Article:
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OAKLAND, Calif. (AP) — Police in Alameda, California, are under fire over the death of a Latino man who was pinned to the ground face down for more than five minutes on the same day a jury in Minneapolis began deliberating in the George Floyd case.
Autopsy findings have not been released, but the family of 26-year-old Mario Gonzalez accused police Wednesday of using excessive force and escalating what should have been a minor encounter with the unarmed man.
Gonzalez stopped breathing following a video-recorded scuffle with police April 19 at a park, where officers had confronted him after receiving 911 calls that said he appeared disoriented or drunk. The initial police statement said Gonzalez had a medical emergency after officers tried to handcuff him.
“The video showed that he died on the ground with his face on the floor with officers on top of him,” said his brother, Jerry Gonzalez.
Added the family’s attorney, Julia Sherwin: “It would feel like drowning on dry land for him.”
An attorney for the officers said they did nothing wrong.
“These officers used the lowest degree of force possible given the intensity of Mr. Gonzalez’s efforts to evade their grasp,” Alison Berry Wilkinson told KTVU-TV.
Officers had to act to ensure the safety of Gonzalez because he appeared intoxicated and disoriented and they were concerned he would fall if left there, she said.
One officer put a knee on his back, but only as a “balance point,” Wilkinson said.
“There was never a point in time where any officer’s knee was on Mr. Gonzalez’s neck. Nor was there a time when they were pressing down hard enough on his body to cause him not to breathe,” she said.
Interim Police Chief Randy Fenn told KTVU-TV said the video was troubling to watch and extended his condolences to Gonzalez’s family. But he said there wasn’t enough evidence to support the family’s accusation of murder and urged people to wait for the results of a full investigation.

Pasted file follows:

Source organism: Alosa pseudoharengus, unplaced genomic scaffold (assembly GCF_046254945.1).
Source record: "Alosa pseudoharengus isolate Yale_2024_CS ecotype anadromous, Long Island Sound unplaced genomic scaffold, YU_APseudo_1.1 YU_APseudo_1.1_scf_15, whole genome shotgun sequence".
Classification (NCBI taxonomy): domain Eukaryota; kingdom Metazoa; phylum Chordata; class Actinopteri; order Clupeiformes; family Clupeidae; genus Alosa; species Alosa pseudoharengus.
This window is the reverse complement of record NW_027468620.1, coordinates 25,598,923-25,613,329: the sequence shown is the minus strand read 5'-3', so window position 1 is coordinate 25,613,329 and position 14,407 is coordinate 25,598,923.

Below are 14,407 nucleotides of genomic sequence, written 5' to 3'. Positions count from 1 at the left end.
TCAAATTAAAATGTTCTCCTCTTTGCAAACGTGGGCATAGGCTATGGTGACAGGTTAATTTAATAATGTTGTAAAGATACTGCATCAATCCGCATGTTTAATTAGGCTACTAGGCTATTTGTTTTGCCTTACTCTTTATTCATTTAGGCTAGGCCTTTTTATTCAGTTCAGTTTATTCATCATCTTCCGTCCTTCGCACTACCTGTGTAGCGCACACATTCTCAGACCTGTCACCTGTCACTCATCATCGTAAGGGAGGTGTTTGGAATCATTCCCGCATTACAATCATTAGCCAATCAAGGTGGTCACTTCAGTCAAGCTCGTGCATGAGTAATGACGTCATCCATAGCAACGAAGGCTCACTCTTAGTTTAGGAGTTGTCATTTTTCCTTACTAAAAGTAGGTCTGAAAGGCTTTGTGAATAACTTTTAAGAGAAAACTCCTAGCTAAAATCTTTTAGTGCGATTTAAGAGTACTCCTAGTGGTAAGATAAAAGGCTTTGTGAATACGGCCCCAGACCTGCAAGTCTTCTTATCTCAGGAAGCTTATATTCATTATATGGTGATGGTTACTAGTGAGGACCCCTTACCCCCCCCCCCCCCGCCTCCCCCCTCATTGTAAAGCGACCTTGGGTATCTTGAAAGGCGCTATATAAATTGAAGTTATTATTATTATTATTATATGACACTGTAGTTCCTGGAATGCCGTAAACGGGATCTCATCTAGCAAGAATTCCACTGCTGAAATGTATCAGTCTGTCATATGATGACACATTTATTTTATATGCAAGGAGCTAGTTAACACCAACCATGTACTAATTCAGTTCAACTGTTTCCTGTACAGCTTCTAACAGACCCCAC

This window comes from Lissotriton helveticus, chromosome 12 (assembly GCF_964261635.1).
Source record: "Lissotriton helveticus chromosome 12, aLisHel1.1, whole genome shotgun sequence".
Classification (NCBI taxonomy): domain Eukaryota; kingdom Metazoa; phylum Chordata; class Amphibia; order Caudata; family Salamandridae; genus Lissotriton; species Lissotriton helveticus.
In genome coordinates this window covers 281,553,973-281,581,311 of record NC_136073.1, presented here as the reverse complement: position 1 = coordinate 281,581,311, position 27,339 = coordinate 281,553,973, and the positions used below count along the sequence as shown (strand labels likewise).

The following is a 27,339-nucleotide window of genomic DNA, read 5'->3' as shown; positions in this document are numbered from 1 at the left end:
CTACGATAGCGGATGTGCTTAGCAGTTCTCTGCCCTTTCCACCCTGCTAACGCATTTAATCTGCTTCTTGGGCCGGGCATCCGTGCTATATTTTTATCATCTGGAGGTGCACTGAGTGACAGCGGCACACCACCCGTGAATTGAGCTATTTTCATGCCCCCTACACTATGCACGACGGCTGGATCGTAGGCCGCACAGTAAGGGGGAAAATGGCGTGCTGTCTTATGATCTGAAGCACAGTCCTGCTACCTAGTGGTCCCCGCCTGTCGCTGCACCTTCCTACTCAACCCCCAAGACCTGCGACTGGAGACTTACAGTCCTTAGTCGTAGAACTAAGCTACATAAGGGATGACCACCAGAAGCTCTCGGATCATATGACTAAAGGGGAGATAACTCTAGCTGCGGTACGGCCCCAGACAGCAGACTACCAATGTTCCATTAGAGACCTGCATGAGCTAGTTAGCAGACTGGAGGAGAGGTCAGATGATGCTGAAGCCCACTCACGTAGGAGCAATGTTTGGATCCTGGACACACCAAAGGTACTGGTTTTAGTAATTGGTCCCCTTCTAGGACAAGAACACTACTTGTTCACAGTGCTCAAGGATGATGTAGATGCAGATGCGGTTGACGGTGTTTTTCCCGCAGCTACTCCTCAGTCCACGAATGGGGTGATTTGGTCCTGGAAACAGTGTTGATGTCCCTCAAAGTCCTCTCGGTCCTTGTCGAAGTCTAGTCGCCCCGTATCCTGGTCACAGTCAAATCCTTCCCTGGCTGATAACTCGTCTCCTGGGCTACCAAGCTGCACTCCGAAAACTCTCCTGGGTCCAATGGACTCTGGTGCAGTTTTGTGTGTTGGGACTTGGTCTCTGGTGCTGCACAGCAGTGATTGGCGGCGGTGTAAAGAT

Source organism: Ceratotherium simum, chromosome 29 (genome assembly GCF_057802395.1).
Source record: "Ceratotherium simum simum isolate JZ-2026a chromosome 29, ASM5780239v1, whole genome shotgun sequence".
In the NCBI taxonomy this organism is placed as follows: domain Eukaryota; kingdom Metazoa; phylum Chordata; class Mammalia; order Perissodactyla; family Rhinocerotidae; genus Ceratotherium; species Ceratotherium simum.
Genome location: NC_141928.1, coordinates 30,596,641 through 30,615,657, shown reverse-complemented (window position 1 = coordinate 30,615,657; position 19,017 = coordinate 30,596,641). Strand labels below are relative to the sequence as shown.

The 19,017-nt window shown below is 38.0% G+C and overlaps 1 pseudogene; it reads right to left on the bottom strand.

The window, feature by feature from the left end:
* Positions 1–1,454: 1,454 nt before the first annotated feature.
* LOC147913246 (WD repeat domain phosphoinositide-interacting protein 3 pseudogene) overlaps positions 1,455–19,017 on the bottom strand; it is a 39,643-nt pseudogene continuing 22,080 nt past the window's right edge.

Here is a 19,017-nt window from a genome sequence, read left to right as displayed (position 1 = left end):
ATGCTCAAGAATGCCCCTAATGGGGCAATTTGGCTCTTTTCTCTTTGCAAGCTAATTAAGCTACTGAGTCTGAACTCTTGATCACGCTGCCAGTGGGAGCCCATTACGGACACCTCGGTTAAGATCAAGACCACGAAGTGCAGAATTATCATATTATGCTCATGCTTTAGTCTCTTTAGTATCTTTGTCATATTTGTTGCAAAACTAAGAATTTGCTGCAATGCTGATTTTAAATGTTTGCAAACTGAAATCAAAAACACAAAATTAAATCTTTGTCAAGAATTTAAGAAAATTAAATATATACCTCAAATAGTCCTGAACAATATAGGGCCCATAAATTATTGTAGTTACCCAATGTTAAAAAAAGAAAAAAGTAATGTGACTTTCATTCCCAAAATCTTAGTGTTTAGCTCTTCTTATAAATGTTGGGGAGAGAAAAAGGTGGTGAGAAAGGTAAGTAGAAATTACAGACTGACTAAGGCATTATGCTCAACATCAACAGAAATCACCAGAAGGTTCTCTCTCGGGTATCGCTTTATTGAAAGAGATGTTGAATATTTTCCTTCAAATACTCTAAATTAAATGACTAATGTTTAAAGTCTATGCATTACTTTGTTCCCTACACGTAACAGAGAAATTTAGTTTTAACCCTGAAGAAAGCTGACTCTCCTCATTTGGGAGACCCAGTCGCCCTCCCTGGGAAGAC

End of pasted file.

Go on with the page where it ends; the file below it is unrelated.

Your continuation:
“We don’t even know the cause of death right now,” he said. “”Video only tells part of the story, so we need the entire investigation to understand whether or not the actions were legal, consistent with training and within policy.”
Multiple use-of-force training experts who viewed the video at the request of The Associated Press agreed that the officers shouldn’t have escalated the confrontation, but they said their fatal mistake was not immediately taking action once Gonzalez had trouble breathing.
“He wasn’t resisting; he was just trying to breathe,” said Timothy T. Williams Jr., an expert who spent nearly 30 years with the Los Angeles Police Department.
In a statement, the San Francisco Bay Area city said it is “committed to full transparency and accountability.” The death is under investigation by the Alameda County Sheriff’s Department, the district attorney’s office and a former San Francisco city attorney hired by Alameda to lead an independent probe.
The three officers involved in the arrest have been placed on paid leave. Officer James Fisher has been with the Alameda Police Department since 2010, while the others, Cameron Leahy and Eric McKinley, joined in 2018, the city said.